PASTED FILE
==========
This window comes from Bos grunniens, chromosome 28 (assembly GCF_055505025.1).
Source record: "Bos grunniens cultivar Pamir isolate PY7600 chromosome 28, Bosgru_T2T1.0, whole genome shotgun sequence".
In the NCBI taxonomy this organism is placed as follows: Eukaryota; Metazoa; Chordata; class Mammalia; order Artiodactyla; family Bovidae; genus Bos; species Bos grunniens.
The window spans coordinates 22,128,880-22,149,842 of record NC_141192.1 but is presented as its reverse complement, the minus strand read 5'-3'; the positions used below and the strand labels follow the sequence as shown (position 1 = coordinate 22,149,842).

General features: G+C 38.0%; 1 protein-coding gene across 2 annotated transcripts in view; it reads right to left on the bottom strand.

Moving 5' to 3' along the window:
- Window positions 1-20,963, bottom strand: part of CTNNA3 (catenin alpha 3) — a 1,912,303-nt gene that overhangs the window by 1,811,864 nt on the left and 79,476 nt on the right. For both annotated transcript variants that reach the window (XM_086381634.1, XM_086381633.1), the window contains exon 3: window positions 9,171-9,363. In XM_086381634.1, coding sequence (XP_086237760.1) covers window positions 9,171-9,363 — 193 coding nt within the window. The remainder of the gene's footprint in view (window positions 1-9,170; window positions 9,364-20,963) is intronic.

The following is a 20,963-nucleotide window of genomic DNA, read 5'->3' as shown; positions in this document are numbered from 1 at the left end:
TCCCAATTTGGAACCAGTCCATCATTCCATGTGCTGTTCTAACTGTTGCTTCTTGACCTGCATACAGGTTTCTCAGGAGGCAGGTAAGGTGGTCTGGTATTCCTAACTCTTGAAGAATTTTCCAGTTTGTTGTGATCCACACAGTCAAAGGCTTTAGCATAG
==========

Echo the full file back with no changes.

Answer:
This window comes from Bos grunniens, chromosome 28 (assembly GCF_055505025.1).
Source record: "Bos grunniens cultivar Pamir isolate PY7600 chromosome 28, Bosgru_T2T1.0, whole genome shotgun sequence".
In the NCBI taxonomy this organism is placed as follows: Eukaryota; Metazoa; Chordata; class Mammalia; order Artiodactyla; family Bovidae; genus Bos; species Bos grunniens.
The window spans coordinates 22,128,880-22,149,842 of record NC_141192.1 but is presented as its reverse complement, the minus strand read 5'-3'; the positions used below and the strand labels follow the sequence as shown (position 1 = coordinate 22,149,842).

General features: G+C 38.0%; 1 protein-coding gene across 2 annotated transcripts in view; it reads right to left on the bottom strand.

Moving 5' to 3' along the window:
- Window positions 1-20,963, bottom strand: part of CTNNA3 (catenin alpha 3) — a 1,912,303-nt gene that overhangs the window by 1,811,864 nt on the left and 79,476 nt on the right. For both annotated transcript variants that reach the window (XM_086381634.1, XM_086381633.1), the window contains exon 3: window positions 9,171-9,363. In XM_086381634.1, coding sequence (XP_086237760.1) covers window positions 9,171-9,363 — 193 coding nt within the window. The remainder of the gene's footprint in view (window positions 1-9,170; window positions 9,364-20,963) is intronic.

The following is a 20,963-nucleotide window of genomic DNA, read 5'->3' as shown; positions in this document are numbered from 1 at the left end:
TCCCAATTTGGAACCAGTCCATCATTCCATGTGCTGTTCTAACTGTTGCTTCTTGACCTGCATACAGGTTTCTCAGGAGGCAGGTAAGGTGGTCTGGTATTCCTAACTCTTGAAGAATTTTCCAGTTTGTTGTGATCCACACAGTCAAAGGCTTTAGCATAG